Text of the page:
This is Not a Race Report.

I never meant to take it this far…

But I got excited following along with the Western States Twitter coverage in June and was already doing big miles with my friends who were training for AC100, so I let it happen.

100 miles in one shot.

I’m pretty sure I manifested the Midstate Massive Ultra Trail 100 because it was my dream race: New England, Fall Foliage, Point-to-Point. I spent 5+ months in training and more time and money than I’d like to admit on logistics. But then, like it came out of nowhere, the gun went off.

My first 15 seconds: “Oh! I should go!” I was still fumbling with gear. Great start, right?

Here’s what I learned the next 24 hours, 57 minutes, and 43 seconds:

1. If you think you are prepared to run your first 100-miler, you’re halfway there
I was organized with nutrition, hydration, and gear, and knew I had the ability to run for a long time, but I had no idea what was going to happen in the 24+ hours. So many questions: How do I pace myself? What will it feel like? The funny thing is, I didn’t get direct answers to these questions. Pacing? I just did whatever my legs told me to. Three speeds: faster (couldn’t help myself), slower, cruise control. It worked but it wasn’t exactly pacing. What did it feel like? Like I was outside and running for a long time. I figure things will always be a bit unknown and go with the flow-y with this distance.

2. The camaraderie during a 100-miler is second to none
Before this race had started, I’d recruited my parents and two of my closest friends from home to crew me. I’d also managed to get two friends from LA to buy flights to come and pace me. 6 people had signed on for taking care of me and my highs/lows during a race, driving from NH to MA in the process. And that was just my starting point.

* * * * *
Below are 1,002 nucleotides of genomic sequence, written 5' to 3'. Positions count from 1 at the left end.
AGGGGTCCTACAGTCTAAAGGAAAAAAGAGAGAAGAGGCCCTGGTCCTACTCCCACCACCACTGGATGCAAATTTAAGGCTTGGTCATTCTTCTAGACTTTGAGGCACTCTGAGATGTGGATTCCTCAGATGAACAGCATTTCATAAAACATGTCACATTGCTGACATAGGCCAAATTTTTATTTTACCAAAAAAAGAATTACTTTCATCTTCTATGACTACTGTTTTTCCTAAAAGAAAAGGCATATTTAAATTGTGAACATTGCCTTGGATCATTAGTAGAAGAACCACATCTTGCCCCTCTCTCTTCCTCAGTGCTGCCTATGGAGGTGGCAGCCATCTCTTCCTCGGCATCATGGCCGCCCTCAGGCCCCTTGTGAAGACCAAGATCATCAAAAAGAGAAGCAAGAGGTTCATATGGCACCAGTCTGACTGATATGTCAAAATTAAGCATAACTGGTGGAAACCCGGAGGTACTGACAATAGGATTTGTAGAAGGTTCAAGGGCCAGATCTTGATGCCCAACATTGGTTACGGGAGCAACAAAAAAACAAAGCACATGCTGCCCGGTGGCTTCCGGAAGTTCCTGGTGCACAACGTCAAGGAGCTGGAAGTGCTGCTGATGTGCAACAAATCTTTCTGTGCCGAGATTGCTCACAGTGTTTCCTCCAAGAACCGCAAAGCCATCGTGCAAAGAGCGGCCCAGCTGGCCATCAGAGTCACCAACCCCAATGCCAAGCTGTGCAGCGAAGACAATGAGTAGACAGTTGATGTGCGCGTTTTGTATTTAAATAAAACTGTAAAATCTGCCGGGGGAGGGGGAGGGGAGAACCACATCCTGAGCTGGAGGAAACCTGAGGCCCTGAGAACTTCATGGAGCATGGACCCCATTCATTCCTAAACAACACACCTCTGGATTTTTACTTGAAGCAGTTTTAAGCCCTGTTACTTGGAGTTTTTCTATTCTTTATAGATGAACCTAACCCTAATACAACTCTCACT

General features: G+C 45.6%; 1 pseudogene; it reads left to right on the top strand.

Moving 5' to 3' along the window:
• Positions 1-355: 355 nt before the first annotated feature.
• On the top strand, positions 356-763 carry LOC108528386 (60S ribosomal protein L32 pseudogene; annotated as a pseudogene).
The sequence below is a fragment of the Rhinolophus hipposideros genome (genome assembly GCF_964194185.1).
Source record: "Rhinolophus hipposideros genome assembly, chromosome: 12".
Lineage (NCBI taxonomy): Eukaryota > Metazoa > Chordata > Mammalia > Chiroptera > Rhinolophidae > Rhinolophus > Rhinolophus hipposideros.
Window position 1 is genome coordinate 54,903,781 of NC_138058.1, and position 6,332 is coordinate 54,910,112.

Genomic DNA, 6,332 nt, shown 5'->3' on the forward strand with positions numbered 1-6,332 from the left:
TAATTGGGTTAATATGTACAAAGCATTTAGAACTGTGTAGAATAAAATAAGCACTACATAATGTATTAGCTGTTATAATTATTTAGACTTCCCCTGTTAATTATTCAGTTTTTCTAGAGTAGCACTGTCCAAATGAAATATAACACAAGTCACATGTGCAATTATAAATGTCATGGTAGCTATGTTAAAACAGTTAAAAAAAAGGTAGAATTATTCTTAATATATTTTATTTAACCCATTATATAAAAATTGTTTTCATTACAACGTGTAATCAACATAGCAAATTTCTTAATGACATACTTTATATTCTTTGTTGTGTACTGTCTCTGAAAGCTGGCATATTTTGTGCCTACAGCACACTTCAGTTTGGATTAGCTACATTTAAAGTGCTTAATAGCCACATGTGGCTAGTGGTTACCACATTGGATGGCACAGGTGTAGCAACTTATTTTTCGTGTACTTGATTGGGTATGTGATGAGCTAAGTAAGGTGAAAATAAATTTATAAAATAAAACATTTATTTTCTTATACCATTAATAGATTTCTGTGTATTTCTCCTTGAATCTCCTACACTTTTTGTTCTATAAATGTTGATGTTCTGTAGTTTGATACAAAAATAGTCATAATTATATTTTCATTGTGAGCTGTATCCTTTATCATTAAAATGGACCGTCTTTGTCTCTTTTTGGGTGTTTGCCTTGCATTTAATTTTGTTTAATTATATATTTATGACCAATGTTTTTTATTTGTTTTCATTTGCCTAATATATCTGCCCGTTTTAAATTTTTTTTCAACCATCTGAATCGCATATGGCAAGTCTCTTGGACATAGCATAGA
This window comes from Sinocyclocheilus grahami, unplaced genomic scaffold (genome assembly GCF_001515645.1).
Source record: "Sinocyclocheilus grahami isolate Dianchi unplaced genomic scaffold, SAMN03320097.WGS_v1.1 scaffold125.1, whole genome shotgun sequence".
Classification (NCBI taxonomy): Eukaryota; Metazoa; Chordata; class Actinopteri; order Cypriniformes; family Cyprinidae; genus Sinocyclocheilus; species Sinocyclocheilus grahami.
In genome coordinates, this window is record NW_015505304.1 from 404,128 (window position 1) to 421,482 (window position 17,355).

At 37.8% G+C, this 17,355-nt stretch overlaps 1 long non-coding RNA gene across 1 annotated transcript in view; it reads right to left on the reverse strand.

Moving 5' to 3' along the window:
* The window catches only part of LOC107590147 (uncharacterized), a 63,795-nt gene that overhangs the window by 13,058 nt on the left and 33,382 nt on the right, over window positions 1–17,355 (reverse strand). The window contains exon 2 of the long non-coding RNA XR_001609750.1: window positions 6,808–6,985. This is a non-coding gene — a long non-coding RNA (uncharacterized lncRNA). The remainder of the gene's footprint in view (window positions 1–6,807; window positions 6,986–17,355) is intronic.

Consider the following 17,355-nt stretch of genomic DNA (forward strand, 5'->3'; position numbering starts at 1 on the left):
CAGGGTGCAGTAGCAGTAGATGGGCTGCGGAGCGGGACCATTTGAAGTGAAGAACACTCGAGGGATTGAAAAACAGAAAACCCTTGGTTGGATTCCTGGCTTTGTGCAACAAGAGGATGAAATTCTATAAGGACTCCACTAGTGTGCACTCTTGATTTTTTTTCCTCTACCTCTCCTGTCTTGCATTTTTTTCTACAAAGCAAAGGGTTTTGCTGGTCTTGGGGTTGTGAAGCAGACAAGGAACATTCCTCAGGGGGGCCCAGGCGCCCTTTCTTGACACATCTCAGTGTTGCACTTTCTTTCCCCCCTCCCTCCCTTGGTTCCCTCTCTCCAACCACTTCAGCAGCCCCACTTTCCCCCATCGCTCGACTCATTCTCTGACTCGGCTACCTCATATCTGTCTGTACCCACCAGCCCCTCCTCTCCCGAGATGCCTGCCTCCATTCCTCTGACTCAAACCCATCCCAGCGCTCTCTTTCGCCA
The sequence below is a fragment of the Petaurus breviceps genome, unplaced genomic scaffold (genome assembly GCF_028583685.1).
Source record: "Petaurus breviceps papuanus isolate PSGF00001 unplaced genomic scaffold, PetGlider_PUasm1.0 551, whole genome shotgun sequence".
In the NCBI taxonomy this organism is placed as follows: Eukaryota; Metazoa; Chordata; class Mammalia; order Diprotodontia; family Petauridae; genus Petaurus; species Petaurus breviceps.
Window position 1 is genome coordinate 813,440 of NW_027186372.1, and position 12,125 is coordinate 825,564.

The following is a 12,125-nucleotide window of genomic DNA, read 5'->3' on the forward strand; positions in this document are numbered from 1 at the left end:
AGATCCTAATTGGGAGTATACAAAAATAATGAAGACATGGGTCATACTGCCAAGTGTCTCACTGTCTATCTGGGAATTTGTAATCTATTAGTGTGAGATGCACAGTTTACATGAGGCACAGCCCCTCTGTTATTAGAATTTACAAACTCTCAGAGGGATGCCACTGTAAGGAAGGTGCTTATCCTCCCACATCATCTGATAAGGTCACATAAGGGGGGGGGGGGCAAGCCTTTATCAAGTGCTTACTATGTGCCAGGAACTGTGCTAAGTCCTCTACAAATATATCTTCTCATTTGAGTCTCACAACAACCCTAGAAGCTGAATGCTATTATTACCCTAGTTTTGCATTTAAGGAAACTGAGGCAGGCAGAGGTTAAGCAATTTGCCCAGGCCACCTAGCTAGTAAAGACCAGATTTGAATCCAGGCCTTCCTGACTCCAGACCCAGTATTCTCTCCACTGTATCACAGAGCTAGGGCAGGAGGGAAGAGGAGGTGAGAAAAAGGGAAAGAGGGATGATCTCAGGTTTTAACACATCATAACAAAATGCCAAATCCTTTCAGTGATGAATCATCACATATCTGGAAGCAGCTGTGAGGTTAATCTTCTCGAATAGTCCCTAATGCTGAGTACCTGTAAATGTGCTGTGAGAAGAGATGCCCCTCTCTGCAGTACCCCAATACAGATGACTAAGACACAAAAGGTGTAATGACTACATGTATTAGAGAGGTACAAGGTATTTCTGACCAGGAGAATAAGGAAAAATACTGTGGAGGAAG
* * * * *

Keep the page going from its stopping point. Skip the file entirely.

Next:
THEN, I spent a good chunk of the race with other runners, joking, getting lost, bombing downhills, commiserating, and learning each other’s stories. Every single one of those moments was wildly special.

DON’T FORGET the volunteers. They were out there at 3am feeding me broth and chips to keep me going. They could have been sleeping but they were out there in the cold.

It’s the most insane thing that so many people come together for these events, supporting each other in whatever way they can.

3. Give me 7 miles and I’ll be on the other side of whatever I’m going through
Pissed off after getting lost? 7 miles. Hitting a wall? 7 miles. Irritated at someone? 7 miles. It’s amazing. Basically, the distance between two aid stations is all I need to bounce back from lows.

4. New England trails ain’t so bad
In LA, I run up a mountain down a mountain a lot. We have singletrack next to cliffs. I trail dance on some technical and rocky terrain in Angeles. But it’s completely different than New England trails. These were deceptively challenging in their own special way. Their baby mountains made me scramble up up up before I sat on my butt to get down them. Rocks are covered in moss. Leaves, wet and dry, cover trails. You can’t stop paying attention. You lose focus, you fall or go off course. So fun.

5. 100 miles is basically a time-traveling experience
From a little after sunset until 4am, I thought it was midnight. I was completely shocked when my nighttime crew told me it was their last aid station and that it was 4am. The time between aid stations was a blur. I would leave one, go off and run in the woods, and before I knew it, I was at another aid station. I thought I was lost for 45 minutes and I looked at my splits that mile was 19 minutes – I was probably actually only stopped and searching for the trail for 8 but it felt like an absolute eternity. I never got bored, there was so much to pay attention to and soak in. But still, it was over so fast.


Finally, I gathered some more personal takeaways. I now know that people cannot, in fact, read my mind, unfortunately. It was brought to my attention that people actually notice how often I laugh, joke, and goof off during races (a running strategy I will never abandon). I also found out that breathing into your Conception Vessel 17 acupressure point with positive energy can help you resolve anxiety attacks quickly – a nice resolve for being lost in the woods for “45 minutes.”

Most of all, I learned that I *still* have no idea what I’m capable of, so I guess I will just keep on searching for that answer.

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